Friday, August 11, 2006

Scheduling the new year

Two weeks from Monday is the first day of classes; a signal time has come to make the work schedule for Fall 2006. Currently I have one graduate assistant, as second GA pending, and nine (maybe 11) student worker class schedules to juggle and create a master schedule covering every operating hour the resource center is open. I create a weekday schedule and a rotating weekend schedule. Monday through Friday afternoon, students work the same hours every week during the term. Friday evening (a new glitch) and the weekend rotate because working every weekend while in college is just wrong. The GA's rotate every other weekend so there is always someone "in charge." Student workers rotate weekends throughout the term; the more student workers, the fewer weekends they work. Usually they get two weekends for the term, possibly three. Since I am quick to remind them two weekends a term reference work obligations, there is little room for whining, even if we are all adept at the whining process.

The library is open 99 hours a week. All of the students, with this year's single exception, have a finite number of federal work study hours available. This adds another interesting layer to the process. If they run out of money, no work study hours and no paycheck. It is imperative to make clear federal work study money is a single finite lump sum allotment. No matter how many jobs are taken on campus, all of the pay comes from the same place. The aforementioned 99 hours must be ably covered, with an emphasis on lunch, evenings, and weekends (times I am not here). Once the schedule is made, students are required to follow the hours posted. If there is a need for change, they are responsible for finding someone to cover their shift.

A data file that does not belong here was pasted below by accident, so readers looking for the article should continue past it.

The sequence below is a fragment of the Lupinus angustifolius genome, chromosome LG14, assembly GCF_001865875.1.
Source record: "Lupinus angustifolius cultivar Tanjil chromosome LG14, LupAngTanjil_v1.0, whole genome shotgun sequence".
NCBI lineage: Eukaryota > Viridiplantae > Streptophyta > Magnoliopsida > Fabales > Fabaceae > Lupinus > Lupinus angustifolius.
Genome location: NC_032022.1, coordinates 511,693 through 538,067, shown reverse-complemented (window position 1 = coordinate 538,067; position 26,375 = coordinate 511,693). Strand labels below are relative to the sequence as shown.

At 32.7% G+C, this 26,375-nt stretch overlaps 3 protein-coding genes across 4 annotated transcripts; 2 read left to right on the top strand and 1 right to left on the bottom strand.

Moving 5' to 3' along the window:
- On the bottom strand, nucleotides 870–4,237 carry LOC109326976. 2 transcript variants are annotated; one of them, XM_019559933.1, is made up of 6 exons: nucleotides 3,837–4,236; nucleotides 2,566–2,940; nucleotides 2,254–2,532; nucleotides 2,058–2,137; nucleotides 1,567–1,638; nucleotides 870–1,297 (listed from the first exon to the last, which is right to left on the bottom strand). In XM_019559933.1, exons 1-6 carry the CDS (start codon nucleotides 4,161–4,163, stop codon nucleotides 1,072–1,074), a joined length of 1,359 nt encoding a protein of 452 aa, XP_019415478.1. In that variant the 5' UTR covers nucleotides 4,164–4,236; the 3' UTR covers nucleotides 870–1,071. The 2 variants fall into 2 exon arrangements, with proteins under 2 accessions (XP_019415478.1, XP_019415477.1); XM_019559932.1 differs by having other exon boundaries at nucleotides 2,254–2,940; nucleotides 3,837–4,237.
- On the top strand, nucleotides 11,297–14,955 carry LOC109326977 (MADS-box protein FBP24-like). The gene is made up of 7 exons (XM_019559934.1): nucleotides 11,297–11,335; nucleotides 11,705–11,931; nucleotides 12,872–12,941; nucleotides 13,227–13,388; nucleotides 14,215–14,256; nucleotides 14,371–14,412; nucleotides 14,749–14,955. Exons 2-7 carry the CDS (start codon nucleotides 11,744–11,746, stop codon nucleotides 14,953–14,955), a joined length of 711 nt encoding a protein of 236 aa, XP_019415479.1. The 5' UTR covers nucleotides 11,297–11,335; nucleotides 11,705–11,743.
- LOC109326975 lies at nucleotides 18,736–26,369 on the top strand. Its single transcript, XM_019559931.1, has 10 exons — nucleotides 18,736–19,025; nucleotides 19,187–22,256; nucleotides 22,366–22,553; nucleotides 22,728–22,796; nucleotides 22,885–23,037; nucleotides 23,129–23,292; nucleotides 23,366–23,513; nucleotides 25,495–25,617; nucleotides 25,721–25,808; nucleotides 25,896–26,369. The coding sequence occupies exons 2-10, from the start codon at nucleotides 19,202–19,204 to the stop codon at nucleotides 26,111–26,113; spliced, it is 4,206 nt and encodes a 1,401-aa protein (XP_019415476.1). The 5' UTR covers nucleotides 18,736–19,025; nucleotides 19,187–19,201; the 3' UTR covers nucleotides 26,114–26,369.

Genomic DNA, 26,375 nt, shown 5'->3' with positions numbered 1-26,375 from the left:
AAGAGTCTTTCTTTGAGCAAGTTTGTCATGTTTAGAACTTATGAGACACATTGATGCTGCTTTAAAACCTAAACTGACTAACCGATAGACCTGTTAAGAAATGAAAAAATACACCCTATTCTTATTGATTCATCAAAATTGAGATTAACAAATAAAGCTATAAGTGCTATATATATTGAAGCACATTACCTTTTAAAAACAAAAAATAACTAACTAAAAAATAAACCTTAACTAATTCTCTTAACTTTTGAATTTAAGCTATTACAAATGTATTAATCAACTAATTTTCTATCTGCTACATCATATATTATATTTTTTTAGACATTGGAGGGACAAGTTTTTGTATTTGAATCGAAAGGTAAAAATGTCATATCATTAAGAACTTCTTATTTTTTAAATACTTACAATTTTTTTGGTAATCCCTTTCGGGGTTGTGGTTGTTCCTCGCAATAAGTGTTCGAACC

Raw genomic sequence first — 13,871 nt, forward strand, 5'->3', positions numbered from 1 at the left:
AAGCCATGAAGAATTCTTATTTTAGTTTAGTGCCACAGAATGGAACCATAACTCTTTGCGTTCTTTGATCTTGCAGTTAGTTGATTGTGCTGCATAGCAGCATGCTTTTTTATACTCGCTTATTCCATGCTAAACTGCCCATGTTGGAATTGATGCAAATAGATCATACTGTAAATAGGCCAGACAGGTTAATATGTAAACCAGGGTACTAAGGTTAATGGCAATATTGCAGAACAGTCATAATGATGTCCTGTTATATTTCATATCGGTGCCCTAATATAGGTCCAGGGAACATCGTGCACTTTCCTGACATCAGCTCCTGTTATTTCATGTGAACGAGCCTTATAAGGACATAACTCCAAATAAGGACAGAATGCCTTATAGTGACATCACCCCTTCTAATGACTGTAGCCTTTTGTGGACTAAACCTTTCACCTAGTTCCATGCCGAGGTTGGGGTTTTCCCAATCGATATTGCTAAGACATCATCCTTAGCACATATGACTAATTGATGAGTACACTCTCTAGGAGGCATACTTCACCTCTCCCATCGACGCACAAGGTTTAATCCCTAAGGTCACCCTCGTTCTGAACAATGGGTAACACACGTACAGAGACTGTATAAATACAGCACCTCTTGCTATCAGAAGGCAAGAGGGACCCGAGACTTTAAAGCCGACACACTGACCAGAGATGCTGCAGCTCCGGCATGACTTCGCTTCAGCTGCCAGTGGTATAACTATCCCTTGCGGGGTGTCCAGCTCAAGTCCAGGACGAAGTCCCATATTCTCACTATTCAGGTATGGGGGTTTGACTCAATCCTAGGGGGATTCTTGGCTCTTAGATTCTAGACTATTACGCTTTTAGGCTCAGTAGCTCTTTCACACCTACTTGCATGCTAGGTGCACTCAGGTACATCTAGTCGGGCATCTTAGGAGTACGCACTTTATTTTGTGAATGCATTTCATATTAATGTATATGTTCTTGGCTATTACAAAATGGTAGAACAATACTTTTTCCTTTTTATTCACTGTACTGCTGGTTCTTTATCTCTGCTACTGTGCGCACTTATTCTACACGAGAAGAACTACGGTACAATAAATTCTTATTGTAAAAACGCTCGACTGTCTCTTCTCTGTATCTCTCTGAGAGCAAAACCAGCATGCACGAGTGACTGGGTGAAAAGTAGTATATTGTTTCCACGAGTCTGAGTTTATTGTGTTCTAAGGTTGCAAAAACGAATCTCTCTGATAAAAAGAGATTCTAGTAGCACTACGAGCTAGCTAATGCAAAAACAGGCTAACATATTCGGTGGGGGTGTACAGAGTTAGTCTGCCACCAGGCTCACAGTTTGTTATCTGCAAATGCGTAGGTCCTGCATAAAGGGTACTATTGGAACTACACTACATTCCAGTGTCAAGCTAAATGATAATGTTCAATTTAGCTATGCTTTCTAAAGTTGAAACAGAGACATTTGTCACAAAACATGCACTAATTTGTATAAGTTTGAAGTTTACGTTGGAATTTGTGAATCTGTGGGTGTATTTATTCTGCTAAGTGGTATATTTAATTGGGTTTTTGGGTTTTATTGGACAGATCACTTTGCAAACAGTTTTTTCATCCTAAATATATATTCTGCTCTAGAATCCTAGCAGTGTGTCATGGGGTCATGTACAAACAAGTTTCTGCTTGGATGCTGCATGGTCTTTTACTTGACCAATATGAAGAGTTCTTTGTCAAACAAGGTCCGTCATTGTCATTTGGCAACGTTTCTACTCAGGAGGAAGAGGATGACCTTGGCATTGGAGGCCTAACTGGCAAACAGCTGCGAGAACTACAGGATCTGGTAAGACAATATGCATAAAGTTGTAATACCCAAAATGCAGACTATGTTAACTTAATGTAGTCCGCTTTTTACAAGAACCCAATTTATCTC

Posted schedule = your hours = coverage must be met

If they need a particular weekend off and have not indicated such to me, make arrangements to switch with another worker. All I ask is to be notified of the change. The job is their responsibility. Once or twice things have gotten out of hand with switching, but all in all it is a system that works. Student turnover is rare. With the exception of employment termination, most of them have worked here four years. Last term I had a large graduating class, translating into new hires for the spring and fall.

It is time to start working some scheduling magic.

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